DUBAI/LONDON (Reuters) - A flight by foreign companies from violent unrest in Egypt threatens to drive up vacancy rates at offices and malls and prompt international investors to shift funds to sub-Saharan real estate.
The army overthrew and imprisoned President Mohamed Mursi in July and the ensuing crackdown on his Muslim Brotherhood movement has killed about 900 people. This has prompted many multinational companies to scale down their operations or pull out staff, particularly from central areas of the capital Cairo.
Weaker demand means property investors, who had been lured by Cairo’s established business district, could swap what was north Africa’s only viable property investment market for comparatively stable cities in sub-Saharan Africa, property experts said.
“The demand for Class A office space has almost disappeared overnight,” said Ahmed Badrawi, managing director of SODIC (OCDI.CA), one of Egypt’s biggest developers and behind the Eastown scheme in New Cairo, a development of offices, shops and homes twice the size of London’s 97-acre Canary Wharf district.
The list of firms that have cut or suspended operations in Egypt, sold off businesses or pulled out staff in recent months includes Apache Corp (APA.N), Chevron (CVX.N), General Motors (GM.N), Electrolux (ELUXb.ST), BASF (BASFn.DE), BG Group BG.L and BP (BP.L).
A series of developments that tried to capitalize on a shortage of high-quality offices in Cairo have recently been completed while others are under construction, but there are doubts over whether they will fill up.
About 25 percent of the best office space in Cairo is vacant, property consultant Jones Lang LaSalle (JLL.N) said in June, a figure that it said would grow by an unspecified amount. It compares with 7 or 8 percent in central Paris or London.
Rents for the best Cairo offices have fallen to $40 per square meter per month from $50 since 2009 while retail rents have plunged to $100 per square meter per month from $150, data from real estate consultant Knight Frank shows.
“If office leases in Cairo expire and tenants are looking to renew there are going to be some pretty frank discussions with the landlord and I’d expect a major impact on new deals,” said Peter Welborn, Knight Frank’s managing director of Africa, saying tenants may seek cuts of a third to a half.
There is no data for overseas investment into Egyptian property but the flow of recent years has ground to a halt since the military crackdown, property experts said.
South African funds led the charge buying existing buildings in Egypt, attracted by yields, or rent as a percentage of the property’s value, of about 7 percent versus about 5 percent in the United Arab Emirates. Buyers included funds linked to Rand Merchant Bank and Stanbic Bank, a division of Standard Bank (SBKJ.J).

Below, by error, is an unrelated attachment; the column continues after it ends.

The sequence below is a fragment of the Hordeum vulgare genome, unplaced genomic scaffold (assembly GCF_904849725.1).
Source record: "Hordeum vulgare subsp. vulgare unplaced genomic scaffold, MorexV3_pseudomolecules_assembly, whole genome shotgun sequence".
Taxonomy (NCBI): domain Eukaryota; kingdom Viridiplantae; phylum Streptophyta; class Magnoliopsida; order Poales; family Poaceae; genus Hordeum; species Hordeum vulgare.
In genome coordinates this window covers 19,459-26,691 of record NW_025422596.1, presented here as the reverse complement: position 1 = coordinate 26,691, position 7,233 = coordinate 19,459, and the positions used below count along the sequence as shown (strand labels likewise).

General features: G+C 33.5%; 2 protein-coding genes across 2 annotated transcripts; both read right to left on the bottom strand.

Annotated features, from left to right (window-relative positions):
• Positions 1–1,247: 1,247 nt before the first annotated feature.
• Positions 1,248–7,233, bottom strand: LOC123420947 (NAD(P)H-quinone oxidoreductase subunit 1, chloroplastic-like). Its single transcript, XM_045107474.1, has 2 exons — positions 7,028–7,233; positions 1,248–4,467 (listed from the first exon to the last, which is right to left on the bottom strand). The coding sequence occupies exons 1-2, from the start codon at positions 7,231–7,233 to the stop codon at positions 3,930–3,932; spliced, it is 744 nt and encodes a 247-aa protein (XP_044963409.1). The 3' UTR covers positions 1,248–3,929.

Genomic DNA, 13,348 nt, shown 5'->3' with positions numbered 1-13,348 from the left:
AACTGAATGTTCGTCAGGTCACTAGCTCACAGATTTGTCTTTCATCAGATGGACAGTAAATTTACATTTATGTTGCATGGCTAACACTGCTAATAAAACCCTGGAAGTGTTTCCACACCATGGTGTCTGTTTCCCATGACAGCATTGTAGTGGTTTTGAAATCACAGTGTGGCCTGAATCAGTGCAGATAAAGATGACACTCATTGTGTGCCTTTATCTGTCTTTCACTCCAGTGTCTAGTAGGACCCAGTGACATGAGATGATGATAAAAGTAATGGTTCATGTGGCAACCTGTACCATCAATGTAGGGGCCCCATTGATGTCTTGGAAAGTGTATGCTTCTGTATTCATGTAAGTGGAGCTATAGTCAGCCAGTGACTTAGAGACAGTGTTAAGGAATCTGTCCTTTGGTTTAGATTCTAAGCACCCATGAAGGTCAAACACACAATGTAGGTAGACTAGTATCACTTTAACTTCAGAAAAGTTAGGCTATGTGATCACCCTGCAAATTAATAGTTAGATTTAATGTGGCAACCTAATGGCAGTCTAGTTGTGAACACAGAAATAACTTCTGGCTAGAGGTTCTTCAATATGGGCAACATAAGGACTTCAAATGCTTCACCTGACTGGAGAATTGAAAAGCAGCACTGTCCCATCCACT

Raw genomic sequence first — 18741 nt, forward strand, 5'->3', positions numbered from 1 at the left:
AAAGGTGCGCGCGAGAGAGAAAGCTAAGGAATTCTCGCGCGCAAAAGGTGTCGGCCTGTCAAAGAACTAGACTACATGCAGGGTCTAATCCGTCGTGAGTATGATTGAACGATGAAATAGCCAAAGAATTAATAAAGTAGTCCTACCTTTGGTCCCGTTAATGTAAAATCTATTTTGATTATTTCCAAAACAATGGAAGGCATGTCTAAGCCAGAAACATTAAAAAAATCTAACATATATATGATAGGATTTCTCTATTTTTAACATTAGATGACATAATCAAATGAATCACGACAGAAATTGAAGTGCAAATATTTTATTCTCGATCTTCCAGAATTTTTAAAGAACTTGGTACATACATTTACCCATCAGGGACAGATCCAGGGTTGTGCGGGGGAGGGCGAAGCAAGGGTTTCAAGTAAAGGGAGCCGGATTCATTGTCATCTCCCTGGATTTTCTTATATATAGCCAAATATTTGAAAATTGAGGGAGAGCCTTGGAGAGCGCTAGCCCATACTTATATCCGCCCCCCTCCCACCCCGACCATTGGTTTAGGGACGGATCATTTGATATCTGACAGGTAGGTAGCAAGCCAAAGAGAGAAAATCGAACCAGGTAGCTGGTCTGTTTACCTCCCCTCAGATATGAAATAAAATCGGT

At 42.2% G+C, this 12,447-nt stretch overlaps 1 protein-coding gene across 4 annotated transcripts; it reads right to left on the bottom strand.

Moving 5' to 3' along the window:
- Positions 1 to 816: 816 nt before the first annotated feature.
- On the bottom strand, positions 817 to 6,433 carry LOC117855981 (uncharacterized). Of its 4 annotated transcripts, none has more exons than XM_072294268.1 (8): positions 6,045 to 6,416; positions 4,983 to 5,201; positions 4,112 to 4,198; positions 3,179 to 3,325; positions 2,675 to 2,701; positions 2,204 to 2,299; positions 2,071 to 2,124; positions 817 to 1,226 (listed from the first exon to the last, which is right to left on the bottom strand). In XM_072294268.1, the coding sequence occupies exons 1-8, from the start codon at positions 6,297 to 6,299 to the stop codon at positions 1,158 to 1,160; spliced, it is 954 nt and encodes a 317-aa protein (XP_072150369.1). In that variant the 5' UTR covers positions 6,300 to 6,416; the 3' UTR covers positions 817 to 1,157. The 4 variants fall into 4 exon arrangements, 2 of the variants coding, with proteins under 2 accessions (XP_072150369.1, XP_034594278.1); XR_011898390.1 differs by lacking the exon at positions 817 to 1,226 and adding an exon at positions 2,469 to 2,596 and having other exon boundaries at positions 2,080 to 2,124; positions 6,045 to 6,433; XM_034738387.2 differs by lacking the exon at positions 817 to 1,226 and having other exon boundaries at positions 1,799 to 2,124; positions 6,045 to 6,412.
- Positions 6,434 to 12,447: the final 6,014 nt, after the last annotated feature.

Meanwhile, Gulf developers sought to capitalize on a lack of high-quality offices and malls and now risk getting their fingers burned by an excess of supply, said Habiba Hegab, an analyst at Cairo-based Beltone Financial.
They include Dubai’s largest developer Emaar Properties (EMAR.DU) which is building the Uptown Cairo scheme, a luxury development of homes, hotels and golf courses in Mukkattam Hills, overlooking the sprawling capital.
Others include Dubai mall developer Majid Al Futtaim, privately-held Dubai firm DAMAC and state-owned Qatari Diar.
Emaar said Egypt remained a core market and its operations were “ongoing as scheduled”. Al Futtaim and DAMAC declined to comment, and Qatari Diar was not available for comment.
It is a far cry from several years ago when retailers and mall developers were eager to tap into Egypt’s 85 million-plus predominantly-young population, many of who aspire to Western shopping habits, by building Dubai-style mega-malls.
Military curfews in a city that revels in late-night shopping means many retailers are revising plans and JLL estimates the current mall vacancy rate of 25 percent will rise as more developments complete.
Talks to bring luxury brands like Harrods, Gucci and Prada to Egypt, are also on hold, real estate sources said.
Egypt’s loss could be sub Saharan Africa’s gain, Knight Franks’ Welborn said, citing cities like Lusaka in Zambia, Accra in Ghana, Lagos in Nigeria and Nairobi in Kenya.
“There is a lot of Gulf money looking for a home in North Africa and sub-Saharan Africa. I’ll suggest you’ll now see more going into sub-Saharan Africa,” he said.
Egypt’s housing sector has proved more resilient and could soften the blow for developers able to convert schemes.
Helped by a weak currency and a volatile stock market .EGX30, people are investing in housing to preserve wealth, a note by bank HSBC (HSBA.L) said earlier this year. Residential sale prices and rentals increased by 8 percent in the second quarter versus 2012, JLL said.
Developers hastily redesigning projects include SODIC, which has cut the office and retail space at its Eastown scheme. “That (residential) will be our bread and butter for a little while,” Badrawi said.
It will not be enough on its own to lure back foreign money, Welborn said.
“The Arab Spring was supposed to bring a higher level of interface between the man in the street and the politicians but has effectively chased away overseas investors.”
Additional reporting by Asma Alsharif in Cairo; Editing by Pravin Char